Geronimo the alpaca has been killed by Government vets after being removed from a farm earlier today.
The animal was rounded by police as other alpacas watched on from a nearby field at the farm near Wickwar, South Gloucestershire.
After it was loaded into a trailer and taken away, the animal was executed.
Defra said in a statement: “The infected animal was moved from the premises and euthanised by staff from the Animal and Plant Health Agency as a necessary measure to control the spread of bovine tuberculosis (bTB).”
Geronimo had twice tested positive for bovine tuberculosis and a destruction warrant was ordered for the animal, although owner Helen Macdonald believed the tests returned false positives.
Earlier this month, Macdonald lost a High Court appeal to save her pet, which first tested positive for tuberculosis in 2017 and has been in isolation ever since.
At the time of the appeal, a spokesperson from Defra said they were “sympathetic” to Macdonald’s situation but were sure that the animal should be executed.
“Bovine tuberculosis is one of the greatest animal health threats we face today and causes devastation and distress for farming families and rural communities across the country, while costing the taxpayer around £100m every year,” they said.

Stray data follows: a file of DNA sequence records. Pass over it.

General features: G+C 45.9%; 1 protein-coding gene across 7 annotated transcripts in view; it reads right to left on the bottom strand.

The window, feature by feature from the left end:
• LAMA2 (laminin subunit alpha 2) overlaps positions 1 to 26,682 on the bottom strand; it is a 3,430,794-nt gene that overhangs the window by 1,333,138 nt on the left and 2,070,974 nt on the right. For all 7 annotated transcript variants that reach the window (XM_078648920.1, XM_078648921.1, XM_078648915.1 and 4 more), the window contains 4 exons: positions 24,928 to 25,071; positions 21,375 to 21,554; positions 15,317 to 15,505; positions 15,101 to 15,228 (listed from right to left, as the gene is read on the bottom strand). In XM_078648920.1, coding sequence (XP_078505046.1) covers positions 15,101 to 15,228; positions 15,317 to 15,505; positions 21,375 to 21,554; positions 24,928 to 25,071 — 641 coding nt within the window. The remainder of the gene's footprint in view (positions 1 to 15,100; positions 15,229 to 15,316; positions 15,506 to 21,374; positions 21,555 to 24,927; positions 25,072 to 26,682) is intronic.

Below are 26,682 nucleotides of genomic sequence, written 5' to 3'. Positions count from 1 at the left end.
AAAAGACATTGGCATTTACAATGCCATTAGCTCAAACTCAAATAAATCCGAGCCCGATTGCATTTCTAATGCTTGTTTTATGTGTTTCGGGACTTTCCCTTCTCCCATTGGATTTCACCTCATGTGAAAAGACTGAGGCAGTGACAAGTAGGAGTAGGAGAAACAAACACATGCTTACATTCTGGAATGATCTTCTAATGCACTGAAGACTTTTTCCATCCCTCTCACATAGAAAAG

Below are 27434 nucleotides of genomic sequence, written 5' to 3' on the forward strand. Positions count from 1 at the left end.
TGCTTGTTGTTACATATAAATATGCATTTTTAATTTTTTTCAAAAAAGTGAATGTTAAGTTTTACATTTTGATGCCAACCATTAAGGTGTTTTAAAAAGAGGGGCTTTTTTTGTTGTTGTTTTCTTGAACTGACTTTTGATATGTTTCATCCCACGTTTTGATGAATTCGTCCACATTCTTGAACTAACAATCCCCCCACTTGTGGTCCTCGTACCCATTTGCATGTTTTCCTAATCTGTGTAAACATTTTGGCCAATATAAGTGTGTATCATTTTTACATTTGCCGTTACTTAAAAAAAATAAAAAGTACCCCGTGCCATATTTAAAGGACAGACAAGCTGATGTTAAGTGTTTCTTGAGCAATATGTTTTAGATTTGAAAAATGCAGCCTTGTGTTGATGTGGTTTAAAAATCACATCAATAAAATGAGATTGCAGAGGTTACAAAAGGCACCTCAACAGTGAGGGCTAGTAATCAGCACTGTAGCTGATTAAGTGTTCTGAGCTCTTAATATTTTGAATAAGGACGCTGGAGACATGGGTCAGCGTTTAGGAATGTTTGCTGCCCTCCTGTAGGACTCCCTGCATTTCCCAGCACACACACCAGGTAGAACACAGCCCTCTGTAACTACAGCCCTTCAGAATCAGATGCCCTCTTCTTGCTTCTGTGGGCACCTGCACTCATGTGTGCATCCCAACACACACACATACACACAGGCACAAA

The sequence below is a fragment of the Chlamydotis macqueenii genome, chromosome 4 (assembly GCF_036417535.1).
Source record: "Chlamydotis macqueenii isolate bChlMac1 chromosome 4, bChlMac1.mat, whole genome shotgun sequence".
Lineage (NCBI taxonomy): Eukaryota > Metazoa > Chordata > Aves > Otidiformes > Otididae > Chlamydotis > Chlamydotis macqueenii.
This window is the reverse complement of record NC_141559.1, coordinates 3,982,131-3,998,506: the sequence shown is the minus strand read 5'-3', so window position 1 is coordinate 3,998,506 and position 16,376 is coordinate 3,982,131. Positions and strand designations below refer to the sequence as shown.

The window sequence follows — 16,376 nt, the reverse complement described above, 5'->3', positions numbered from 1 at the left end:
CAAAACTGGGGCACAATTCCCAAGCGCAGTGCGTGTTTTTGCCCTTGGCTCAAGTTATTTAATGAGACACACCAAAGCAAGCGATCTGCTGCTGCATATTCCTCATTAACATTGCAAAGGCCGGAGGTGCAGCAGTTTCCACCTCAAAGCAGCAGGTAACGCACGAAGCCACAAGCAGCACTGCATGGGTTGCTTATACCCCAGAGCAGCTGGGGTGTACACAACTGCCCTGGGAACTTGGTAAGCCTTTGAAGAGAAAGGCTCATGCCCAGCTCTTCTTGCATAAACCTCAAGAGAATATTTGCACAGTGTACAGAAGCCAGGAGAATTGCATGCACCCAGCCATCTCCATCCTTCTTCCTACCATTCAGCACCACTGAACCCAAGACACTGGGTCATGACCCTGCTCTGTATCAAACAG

“Therefore, while nobody wants to cull infected animals, we need to do everything we can to tackle this disease to stop it spreading and to protect the livelihoods of those affected.”
However, there were multiple protests and petitions signed by thousands of people calling on the government to save the animal.
Downing Street has also expressed sympathy for Helen Macdonald, with the Prime Minister’s official spokesman saying: “It’s obviously highly distressing for someone to lose animals to TB and that’s a situation that farmers sadly have to face.
“Our sympathies are with Ms Macdonald and any others that are affected by this terrible disease.”
Chief veterinary officer Christine Middlemiss said: “This is a terribly sad situation and our sympathies remain with all those affected by this devastating disease.
“No one wants to have to cull infected animals if it can be avoided, but we need to follow the scientific evidence and cull animals that have tested positive for bTB to minimise spread of this insidious disease and ultimately eradicate the biggest threat to animal health in this country.
“Not only is this essential to protect the livelihoods of our farming industry and rural communities, but it is also necessary avoid more TB cases in humans.”
Defra said a post-mortem examination will be carried out by veterinary pathologists from the APHA.
People have been following the journey on social media.
As Geronimo’s life has come to an end, here are some photos and videos documenting the scenes and how people on social media are reacting:
Sad but necessary.
Geronimo died so that others may live.